Publisher Move of the Day: PRH Bonus

Markus Dohle

On the occasion today of Bertelsmann's announcement of fiscal year results--which include Penguin Random House's "strong performance in its first full year after the merger"--PRH CEO Markus Dohle wrote to staff, in part: "I strongly believe that every one of us should share in our success. In appreciation of your immense contributions to the progress of our merger and to our outstanding publishing performance, all active U.S. employees as of December 31 will be able to benefit from our collective achievements. Those colleagues not on a Penguin Random House bonus or commission plan in 2014 will be rewarded on April 17, 2015, with a special payment of $750. Additional details, including prorated awards for 2014 new hires, will be sent to all recipients...."


Bookstore of the Year: Books & Books

Mitchell Kaplan

Congratulations to Mitchell Kaplan and Books & Books, which has been named PW's Bookstore of the Year, and to Jennifer Sheridan of HarperCollins, Sales Rep of the Year.

Mitchell Kaplan is a man of many hats: he's an international bookseller, a publisher, an agent and a movie producer. In 1982, he founded Books & Books in Coral Gables, Fla.; the company now has six stores in Florida and affiliated stores in Westhampton Beach, N.Y., and the Cayman Islands.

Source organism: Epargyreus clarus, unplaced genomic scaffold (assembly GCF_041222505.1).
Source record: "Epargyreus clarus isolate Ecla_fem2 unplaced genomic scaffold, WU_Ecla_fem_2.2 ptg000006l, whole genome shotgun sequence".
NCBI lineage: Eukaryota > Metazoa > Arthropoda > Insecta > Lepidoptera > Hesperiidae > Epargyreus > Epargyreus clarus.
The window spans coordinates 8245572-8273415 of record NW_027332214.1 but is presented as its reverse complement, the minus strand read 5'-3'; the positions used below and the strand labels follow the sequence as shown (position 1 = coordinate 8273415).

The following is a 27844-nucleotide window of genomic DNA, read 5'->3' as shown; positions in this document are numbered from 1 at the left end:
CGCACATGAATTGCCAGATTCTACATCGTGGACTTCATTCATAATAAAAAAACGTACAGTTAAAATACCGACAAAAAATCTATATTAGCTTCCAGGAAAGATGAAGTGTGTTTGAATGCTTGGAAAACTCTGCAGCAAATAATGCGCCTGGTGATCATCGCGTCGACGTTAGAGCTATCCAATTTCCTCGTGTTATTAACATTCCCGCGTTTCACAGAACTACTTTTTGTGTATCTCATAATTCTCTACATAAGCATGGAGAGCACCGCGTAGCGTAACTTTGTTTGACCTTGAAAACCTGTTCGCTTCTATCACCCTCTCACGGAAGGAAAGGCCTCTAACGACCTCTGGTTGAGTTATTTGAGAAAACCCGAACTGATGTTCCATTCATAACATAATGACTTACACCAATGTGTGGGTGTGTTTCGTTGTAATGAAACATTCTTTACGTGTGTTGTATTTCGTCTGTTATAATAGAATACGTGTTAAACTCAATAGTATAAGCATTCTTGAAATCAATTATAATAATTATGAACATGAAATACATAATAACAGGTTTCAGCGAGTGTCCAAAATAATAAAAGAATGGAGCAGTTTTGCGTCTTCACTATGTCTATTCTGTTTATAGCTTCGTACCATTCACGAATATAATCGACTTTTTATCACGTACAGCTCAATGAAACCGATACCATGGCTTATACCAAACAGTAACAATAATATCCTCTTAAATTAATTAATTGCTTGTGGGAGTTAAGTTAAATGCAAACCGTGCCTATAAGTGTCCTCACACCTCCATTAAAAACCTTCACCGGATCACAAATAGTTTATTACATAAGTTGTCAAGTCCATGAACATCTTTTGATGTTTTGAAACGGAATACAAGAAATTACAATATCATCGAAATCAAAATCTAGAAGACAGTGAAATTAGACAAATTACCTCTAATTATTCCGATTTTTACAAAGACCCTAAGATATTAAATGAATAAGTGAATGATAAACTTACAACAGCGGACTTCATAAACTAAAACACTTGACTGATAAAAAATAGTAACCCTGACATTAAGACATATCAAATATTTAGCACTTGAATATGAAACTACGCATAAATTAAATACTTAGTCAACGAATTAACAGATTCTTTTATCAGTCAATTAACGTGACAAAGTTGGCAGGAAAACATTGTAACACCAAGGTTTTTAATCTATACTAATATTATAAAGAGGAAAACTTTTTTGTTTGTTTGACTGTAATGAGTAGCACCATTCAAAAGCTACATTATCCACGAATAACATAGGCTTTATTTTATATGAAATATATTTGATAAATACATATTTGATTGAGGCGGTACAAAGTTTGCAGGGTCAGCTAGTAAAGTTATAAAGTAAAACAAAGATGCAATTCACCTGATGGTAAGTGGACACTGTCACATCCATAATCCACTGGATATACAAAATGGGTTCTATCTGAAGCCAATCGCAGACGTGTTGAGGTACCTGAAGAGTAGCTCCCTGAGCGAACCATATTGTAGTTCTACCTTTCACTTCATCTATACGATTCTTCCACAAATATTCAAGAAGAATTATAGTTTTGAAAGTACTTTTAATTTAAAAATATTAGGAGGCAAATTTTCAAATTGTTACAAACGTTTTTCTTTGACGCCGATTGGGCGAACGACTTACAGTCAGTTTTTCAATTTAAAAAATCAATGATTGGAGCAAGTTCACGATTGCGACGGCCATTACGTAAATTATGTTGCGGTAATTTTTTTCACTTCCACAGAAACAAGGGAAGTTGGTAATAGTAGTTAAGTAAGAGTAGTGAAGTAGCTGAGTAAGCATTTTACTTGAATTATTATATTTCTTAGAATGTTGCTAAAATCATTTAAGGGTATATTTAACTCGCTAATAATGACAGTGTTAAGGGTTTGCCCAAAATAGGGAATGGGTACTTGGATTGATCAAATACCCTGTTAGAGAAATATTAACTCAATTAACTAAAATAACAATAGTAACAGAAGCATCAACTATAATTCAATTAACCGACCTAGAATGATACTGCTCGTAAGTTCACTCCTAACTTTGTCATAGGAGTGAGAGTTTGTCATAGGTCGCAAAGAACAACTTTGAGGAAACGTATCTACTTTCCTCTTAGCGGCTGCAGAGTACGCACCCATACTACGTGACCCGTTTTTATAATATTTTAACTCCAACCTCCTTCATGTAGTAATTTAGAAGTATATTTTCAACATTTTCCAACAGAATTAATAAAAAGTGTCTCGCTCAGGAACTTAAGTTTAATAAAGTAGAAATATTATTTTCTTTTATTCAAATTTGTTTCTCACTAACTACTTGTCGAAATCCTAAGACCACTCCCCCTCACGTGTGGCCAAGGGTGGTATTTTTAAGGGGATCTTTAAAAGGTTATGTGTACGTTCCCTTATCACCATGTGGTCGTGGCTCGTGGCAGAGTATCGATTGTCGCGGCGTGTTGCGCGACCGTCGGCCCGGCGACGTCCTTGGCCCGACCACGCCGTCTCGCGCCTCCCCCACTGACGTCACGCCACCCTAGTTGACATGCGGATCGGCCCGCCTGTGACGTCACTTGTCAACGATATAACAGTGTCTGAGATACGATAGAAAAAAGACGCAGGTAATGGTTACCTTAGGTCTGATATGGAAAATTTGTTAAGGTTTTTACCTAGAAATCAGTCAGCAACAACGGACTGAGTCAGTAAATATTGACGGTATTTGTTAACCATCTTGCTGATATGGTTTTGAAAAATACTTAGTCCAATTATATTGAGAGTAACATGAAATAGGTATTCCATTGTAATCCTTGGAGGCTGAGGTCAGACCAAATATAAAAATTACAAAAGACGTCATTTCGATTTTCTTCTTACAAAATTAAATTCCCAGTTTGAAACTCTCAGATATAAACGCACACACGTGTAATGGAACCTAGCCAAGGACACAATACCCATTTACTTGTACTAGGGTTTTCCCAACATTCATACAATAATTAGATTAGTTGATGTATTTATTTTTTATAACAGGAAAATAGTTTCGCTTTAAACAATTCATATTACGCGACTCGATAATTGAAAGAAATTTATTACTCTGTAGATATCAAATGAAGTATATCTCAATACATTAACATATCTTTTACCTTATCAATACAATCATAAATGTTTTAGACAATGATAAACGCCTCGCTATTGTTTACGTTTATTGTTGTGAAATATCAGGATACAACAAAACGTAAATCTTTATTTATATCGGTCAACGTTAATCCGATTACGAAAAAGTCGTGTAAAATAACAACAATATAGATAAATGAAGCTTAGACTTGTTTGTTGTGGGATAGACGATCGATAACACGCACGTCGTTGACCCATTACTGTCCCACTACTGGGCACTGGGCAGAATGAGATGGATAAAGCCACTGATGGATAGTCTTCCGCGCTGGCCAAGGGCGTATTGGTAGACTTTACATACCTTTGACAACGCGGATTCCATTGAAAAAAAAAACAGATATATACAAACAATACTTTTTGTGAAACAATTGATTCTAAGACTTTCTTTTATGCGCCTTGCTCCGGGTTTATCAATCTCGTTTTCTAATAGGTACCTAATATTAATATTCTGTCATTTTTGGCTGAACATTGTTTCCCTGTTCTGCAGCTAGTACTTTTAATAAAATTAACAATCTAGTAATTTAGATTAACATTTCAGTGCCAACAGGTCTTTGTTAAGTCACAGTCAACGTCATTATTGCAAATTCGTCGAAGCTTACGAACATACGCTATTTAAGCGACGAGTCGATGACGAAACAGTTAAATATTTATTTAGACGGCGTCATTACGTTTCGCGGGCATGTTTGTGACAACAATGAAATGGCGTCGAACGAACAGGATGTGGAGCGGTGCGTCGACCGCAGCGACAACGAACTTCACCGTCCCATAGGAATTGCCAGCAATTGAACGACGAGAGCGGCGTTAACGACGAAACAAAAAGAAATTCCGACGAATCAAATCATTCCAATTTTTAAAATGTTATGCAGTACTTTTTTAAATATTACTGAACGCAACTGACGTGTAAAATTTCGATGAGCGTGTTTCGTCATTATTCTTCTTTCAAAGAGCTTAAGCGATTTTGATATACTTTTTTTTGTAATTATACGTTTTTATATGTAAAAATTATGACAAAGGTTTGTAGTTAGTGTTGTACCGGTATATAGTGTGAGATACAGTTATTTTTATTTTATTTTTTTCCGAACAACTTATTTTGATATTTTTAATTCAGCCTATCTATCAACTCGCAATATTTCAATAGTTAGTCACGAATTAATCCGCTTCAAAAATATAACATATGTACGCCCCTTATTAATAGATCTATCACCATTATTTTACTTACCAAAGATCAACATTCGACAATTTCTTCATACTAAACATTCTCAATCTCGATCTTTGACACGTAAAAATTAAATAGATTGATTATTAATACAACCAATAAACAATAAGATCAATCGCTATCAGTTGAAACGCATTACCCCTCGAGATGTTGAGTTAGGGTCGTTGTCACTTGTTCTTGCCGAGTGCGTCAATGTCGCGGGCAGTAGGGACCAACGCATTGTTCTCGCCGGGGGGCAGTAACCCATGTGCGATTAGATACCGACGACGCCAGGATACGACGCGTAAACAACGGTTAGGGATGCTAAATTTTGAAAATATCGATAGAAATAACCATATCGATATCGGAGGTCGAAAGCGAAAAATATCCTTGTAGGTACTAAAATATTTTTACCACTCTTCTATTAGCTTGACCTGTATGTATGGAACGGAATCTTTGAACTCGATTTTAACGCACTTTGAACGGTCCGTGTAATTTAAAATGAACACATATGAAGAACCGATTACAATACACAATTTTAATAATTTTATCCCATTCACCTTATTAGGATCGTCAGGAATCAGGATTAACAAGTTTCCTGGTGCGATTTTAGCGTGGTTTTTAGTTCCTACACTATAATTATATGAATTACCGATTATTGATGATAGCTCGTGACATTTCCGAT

He also was a founder of the Miami Book Fair International, one of the first consumer book festivals in the country and the model for the many that take place every year.

While president of the American Booksellers Association, Kaplan had the idea for the Winter Institute, which in 10 years has become one of the most successful book gatherings in the industry.

Among the many honors he's won, in 2011, he received the Literarian Award for Outstanding Service to the American Literary Community from the National Book Foundation.


Personnel Changes at Brown Books; Morrow; Little, Brown; DK

Tom Reale has been named chief operating office of Brown Books Publishing Group and the Agency at Brown Books. He is a former v-p for Houghton Mifflin Harcourt and has served in diverse roles for publishers, including Random House and HarperCollins.

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Molly Birckhead has been promoted to marketing director at William Morrow. She joined Morrow in 2012 as associate director of marketing from Harper One.